Christian A. Jensen, PMP, Microsoft, Business Owner, Project Management Profession, Redmond, Wash., USA

Christian A. Jensen, PMP, Microsoft, Business Owner, Project Management Profession, Redmond, Wash., USA

In the context of business, effectiveness combines capacity and capability to meet mission, goals and objectives. At Microsoft, we are continuously evaluating capacity and capability as a factor in competitive advantage, our ability to deliver on mission. We are effectively prepared in the breadth and depth of technology and the best utilization of our products and services.

Project management is both a shared and discrete competency. Shared across the organization, from product development, sales and marketing to services, project management provides structure and discipline at the most fundamental level, in effective time management and in the ability to articulate our products and services.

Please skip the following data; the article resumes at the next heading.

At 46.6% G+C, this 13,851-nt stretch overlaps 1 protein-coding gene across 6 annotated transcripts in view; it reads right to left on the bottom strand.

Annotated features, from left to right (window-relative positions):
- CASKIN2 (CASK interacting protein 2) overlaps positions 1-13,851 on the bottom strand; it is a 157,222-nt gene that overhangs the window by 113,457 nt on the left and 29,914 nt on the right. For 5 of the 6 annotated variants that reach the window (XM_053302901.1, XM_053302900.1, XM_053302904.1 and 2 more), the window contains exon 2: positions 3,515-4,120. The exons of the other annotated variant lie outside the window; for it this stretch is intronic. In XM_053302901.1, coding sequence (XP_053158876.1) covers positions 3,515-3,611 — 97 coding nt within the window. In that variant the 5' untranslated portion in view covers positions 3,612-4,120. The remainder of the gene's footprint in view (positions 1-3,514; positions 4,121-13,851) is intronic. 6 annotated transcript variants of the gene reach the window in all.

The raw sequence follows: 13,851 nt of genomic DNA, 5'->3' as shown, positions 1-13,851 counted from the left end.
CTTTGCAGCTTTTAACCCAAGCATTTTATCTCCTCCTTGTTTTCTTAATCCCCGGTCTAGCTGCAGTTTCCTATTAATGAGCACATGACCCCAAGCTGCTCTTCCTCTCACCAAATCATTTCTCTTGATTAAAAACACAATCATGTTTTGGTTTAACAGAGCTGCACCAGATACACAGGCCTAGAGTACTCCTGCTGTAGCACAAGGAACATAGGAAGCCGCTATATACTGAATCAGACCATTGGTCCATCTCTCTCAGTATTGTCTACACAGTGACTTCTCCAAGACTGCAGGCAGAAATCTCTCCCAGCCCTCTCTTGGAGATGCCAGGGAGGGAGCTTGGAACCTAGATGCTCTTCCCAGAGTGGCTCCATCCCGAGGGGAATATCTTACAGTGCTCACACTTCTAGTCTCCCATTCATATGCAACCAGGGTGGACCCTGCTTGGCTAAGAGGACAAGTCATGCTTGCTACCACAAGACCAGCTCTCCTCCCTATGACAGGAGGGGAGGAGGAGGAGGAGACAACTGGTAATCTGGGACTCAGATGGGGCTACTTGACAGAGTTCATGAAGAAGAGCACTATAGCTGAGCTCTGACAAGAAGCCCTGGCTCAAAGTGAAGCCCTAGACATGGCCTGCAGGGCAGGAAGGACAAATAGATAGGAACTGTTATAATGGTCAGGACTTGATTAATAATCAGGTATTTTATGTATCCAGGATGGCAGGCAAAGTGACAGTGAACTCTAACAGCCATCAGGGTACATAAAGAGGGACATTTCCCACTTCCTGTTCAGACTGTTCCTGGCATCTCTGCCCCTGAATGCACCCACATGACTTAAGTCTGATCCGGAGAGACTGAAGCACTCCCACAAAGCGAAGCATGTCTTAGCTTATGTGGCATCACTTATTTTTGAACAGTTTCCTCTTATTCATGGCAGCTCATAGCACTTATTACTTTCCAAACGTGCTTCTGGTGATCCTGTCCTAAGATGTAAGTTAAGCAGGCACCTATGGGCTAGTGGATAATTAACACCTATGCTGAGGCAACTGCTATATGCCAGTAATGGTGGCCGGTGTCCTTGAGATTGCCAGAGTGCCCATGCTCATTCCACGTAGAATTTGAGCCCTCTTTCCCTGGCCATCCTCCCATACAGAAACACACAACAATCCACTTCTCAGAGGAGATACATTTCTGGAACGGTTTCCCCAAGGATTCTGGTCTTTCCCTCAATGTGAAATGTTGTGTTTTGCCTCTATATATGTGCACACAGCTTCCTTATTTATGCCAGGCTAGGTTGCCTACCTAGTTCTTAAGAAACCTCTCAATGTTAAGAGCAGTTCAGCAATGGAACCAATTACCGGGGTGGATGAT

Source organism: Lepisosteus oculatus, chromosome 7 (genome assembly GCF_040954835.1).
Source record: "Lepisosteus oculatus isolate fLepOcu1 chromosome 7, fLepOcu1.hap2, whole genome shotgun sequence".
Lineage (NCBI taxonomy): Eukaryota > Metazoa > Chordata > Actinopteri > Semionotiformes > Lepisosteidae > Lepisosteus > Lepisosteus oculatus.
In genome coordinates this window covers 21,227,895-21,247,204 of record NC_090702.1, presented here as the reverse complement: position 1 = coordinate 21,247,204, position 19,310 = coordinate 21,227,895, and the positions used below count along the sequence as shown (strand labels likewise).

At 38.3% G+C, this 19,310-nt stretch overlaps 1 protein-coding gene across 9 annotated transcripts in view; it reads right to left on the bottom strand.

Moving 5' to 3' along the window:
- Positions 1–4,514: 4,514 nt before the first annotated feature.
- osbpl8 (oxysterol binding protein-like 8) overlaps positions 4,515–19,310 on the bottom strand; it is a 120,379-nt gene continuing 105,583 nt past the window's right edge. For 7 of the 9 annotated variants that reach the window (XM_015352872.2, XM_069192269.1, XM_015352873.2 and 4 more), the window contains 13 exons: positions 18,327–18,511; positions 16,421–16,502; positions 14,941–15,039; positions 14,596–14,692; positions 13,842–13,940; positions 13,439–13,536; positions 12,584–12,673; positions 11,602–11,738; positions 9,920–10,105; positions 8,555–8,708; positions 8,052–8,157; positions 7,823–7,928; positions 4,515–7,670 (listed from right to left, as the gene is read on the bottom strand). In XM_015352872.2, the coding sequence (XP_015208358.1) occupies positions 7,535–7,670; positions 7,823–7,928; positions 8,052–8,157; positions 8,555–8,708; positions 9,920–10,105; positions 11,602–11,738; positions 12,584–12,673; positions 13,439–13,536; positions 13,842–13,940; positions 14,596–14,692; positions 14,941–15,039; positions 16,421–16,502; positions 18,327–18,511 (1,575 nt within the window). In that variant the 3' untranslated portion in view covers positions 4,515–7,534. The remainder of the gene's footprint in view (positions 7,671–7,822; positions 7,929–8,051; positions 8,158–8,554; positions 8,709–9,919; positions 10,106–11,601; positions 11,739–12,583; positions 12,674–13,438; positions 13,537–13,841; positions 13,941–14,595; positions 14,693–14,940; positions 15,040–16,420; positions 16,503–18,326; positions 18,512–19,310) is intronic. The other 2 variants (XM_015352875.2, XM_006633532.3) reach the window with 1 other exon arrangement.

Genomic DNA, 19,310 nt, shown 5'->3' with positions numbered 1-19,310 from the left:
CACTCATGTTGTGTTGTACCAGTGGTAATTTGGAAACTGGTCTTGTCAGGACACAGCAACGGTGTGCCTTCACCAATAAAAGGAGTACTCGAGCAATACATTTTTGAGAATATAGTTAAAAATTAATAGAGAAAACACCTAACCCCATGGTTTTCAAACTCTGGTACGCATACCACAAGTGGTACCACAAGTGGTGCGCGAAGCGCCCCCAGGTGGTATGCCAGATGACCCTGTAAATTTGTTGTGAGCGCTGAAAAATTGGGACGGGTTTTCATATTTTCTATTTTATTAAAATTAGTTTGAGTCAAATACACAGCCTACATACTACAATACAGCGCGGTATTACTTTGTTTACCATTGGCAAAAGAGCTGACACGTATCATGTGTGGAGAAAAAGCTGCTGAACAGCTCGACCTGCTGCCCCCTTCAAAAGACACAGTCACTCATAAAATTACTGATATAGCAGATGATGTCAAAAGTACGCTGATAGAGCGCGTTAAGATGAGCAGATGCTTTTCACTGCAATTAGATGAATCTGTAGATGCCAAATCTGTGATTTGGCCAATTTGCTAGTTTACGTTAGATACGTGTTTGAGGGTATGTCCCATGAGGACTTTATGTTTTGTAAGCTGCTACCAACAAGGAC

Effectiveness is a current state of readiness and the ability to act on it. The project manager who wants to improve effectiveness as a discrete competency should focus on the career path. While this is a smaller representation within the organization, it is the project manager that provides critical planning, team orchestration and control to ensure programs and projects meet performance objectives.

An effective leader has a winning disposition and is a big-picture visionary. For project managers to become effective as leaders, they must transcend the tactical charge and become strategically prudent. Project managers that are good leaders are naturally effective at program management and facilitating and aligning organizational strategy.

Project managers who want to improve the effectiveness of their teams must ensure a shared vision, that is, all stakeholders and team members must understand what they are working toward, how it aligns with mission and aligns with their personal vision. Otherwise conflict of interest arises and creates dissension within the team.



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